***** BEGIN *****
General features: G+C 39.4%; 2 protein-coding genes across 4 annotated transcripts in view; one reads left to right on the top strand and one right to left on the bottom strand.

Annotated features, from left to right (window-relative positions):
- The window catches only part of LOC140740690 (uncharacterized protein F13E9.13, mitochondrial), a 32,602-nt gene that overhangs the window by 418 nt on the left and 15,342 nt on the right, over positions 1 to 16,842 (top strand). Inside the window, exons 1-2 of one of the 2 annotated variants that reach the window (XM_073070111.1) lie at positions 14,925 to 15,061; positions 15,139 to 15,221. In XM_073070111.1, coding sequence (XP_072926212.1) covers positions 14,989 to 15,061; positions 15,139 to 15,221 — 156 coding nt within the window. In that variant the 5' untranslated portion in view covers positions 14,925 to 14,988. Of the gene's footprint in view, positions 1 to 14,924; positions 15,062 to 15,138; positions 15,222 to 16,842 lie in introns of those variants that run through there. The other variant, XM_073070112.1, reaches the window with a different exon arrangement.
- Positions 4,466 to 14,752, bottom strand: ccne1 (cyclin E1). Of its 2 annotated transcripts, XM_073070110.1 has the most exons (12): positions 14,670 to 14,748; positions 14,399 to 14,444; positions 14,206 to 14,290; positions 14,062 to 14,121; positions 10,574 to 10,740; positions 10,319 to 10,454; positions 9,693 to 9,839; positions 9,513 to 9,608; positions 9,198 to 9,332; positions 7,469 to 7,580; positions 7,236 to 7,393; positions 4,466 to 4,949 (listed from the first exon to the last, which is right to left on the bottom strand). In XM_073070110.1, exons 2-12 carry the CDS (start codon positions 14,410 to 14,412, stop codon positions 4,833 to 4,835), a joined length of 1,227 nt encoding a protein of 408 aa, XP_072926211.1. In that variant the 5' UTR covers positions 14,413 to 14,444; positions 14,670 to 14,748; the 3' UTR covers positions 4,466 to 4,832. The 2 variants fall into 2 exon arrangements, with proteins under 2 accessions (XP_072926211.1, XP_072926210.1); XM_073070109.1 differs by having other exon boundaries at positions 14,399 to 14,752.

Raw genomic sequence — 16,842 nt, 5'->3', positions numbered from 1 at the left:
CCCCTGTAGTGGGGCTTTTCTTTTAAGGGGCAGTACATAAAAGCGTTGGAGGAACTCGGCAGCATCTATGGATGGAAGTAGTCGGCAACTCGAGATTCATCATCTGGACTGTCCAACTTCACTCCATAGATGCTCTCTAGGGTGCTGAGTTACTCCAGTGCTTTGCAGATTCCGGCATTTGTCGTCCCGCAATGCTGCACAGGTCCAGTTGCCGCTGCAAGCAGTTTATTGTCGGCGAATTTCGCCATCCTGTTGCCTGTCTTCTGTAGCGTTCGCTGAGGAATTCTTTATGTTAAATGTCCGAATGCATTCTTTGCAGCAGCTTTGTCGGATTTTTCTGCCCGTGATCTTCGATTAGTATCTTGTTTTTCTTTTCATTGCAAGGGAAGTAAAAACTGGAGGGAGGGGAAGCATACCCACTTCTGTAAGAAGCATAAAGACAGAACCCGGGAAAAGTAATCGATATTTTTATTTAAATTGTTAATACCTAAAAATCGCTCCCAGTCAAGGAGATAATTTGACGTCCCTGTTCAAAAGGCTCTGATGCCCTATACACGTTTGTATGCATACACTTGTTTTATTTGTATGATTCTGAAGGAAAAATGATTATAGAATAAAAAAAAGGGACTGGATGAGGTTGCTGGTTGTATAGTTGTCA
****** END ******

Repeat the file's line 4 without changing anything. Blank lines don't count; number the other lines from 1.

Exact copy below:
- Positions 4,466 to 14,752, bottom strand: ccne1 (cyclin E1). Of its 2 annotated transcripts, XM_073070110.1 has the most exons (12): positions 14,670 to 14,748; positions 14,399 to 14,444; positions 14,206 to 14,290; positions 14,062 to 14,121; positions 10,574 to 10,740; positions 10,319 to 10,454; positions 9,693 to 9,839; positions 9,513 to 9,608; positions 9,198 to 9,332; positions 7,469 to 7,580; positions 7,236 to 7,393; positions 4,466 to 4,949 (listed from the first exon to the last, which is right to left on the bottom strand). In XM_073070110.1, exons 2-12 carry the CDS (start codon positions 14,410 to 14,412, stop codon positions 4,833 to 4,835), a joined length of 1,227 nt encoding a protein of 408 aa, XP_072926211.1. In that variant the 5' UTR covers positions 14,413 to 14,444; positions 14,670 to 14,748; the 3' UTR covers positions 4,466 to 4,832. The 2 variants fall into 2 exon arrangements, with proteins under 2 accessions (XP_072926211.1, XP_072926210.1); XM_073070109.1 differs by having other exon boundaries at positions 14,399 to 14,752.